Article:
How to negotiate tight turns

Consecutive corners can be tricky, especially if they’re steep. Here’s how to find your flow...

Three-time 4X world champion and Olympic BMX medallist Jill Kintner switched to downhill mountain biking in 2010 and has five World Cup podiums to her name, plus enduro, slalom and pump track titles.

The accomplished mountain biker shares her tips and tricks for negotiating tight turns, to help you find your flow and maximise speed and traction.

1. Recce

Check out tricky sections on foot first. This will help you identify lines and hazards, and let you see what comes after the turns, which will help with gear choice and exit lines.

Working your way up from the bottom can teach you a lot about where you want to end up.

2. Entry speed

Good control in the first turn will set you up for the next one. Get your braking done in the straight line before the turn and try to be off the brakes when you hit the apex or change direction.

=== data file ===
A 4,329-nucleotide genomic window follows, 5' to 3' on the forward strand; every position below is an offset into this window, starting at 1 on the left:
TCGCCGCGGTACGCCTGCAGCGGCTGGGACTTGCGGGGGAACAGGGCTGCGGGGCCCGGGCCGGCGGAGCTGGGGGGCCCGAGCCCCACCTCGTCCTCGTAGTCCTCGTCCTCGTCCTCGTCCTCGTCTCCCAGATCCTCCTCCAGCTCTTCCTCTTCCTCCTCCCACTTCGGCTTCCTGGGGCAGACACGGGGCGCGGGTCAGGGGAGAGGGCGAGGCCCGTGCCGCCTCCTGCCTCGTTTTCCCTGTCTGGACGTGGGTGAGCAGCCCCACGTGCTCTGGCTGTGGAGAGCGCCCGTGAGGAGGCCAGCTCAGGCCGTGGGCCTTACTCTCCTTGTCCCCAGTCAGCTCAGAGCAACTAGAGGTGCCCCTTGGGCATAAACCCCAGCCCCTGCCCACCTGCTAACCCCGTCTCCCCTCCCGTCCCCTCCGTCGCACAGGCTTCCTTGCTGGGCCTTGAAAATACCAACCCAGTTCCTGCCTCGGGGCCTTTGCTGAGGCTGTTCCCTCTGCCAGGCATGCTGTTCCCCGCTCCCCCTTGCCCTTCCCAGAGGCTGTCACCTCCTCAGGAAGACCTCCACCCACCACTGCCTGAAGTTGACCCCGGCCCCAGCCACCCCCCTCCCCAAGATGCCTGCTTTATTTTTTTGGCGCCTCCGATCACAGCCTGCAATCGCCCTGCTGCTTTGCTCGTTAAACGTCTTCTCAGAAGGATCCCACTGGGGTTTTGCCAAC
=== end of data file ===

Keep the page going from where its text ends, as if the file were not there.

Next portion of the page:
Dragging your brakes hinders traction and makes it hard to lean the bike.

3. Line choice

The main line may not be the best, so look around and be creative.

In tight turns, look for a way to open up the angle. Identify the widest (smooth) line into the corner — this may mean hopping onto the outside bank. Then aim for the apex.

4. Lean

Drop your inside knee slightly and direct your hips, torso and head in the direction you want to go.

Assist the lean by putting pressure on the handlebar, particularly the inside grip. Don’t hang off the back of the bike — find a balanced position between both wheels.

5. Exit speed

The final turn is what matters in a sequence of corners. You want to be in the right place and gear to power out of it.

If safe to do so, go back and practice the section until you get what you want out of it. Try new lines and experiment.

This article was originally published in Mountain Biking UK magazine, available on Apple Newsstand and Zinio.

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